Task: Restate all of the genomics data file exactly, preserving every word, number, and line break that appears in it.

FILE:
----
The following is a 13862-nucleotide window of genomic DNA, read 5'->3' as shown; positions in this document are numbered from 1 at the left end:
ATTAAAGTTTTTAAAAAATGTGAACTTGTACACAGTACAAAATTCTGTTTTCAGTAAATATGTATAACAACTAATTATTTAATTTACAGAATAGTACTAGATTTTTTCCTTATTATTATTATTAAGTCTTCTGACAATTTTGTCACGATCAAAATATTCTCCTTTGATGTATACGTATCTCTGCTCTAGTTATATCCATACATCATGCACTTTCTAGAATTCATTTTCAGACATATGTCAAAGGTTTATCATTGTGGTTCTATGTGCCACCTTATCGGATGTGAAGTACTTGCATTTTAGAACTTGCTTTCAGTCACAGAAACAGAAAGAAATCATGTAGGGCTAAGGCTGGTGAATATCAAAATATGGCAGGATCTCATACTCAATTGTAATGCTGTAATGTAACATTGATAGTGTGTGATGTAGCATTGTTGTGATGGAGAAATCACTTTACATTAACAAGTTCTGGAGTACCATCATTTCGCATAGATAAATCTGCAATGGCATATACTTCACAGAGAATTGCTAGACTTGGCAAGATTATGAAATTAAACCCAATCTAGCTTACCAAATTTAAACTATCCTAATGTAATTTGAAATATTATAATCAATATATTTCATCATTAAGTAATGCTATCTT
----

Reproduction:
The following is a 13862-nucleotide window of genomic DNA, read 5'->3' as shown; positions in this document are numbered from 1 at the left end:
ATTAAAGTTTTTAAAAAATGTGAACTTGTACACAGTACAAAATTCTGTTTTCAGTAAATATGTATAACAACTAATTATTTAATTTACAGAATAGTACTAGATTTTTTCCTTATTATTATTATTAAGTCTTCTGACAATTTTGTCACGATCAAAATATTCTCCTTTGATGTATACGTATCTCTGCTCTAGTTATATCCATACATCATGCACTTTCTAGAATTCATTTTCAGACATATGTCAAAGGTTTATCATTGTGGTTCTATGTGCCACCTTATCGGATGTGAAGTACTTGCATTTTAGAACTTGCTTTCAGTCACAGAAACAGAAAGAAATCATGTAGGGCTAAGGCTGGTGAATATCAAAATATGGCAGGATCTCATACTCAATTGTAATGCTGTAATGTAACATTGATAGTGTGTGATGTAGCATTGTTGTGATGGAGAAATCACTTTACATTAACAAGTTCTGGAGTACCATCATTTCGCATAGATAAATCTGCAATGGCATATACTTCACAGAGAATTGCTAGACTTGGCAAGATTATGAAATTAAACCCAATCTAGCTTACCAAATTTAAACTATCCTAATGTAATTTGAAATATTATAATCAATATATTTCATCATTAAGTAATGCTATCTT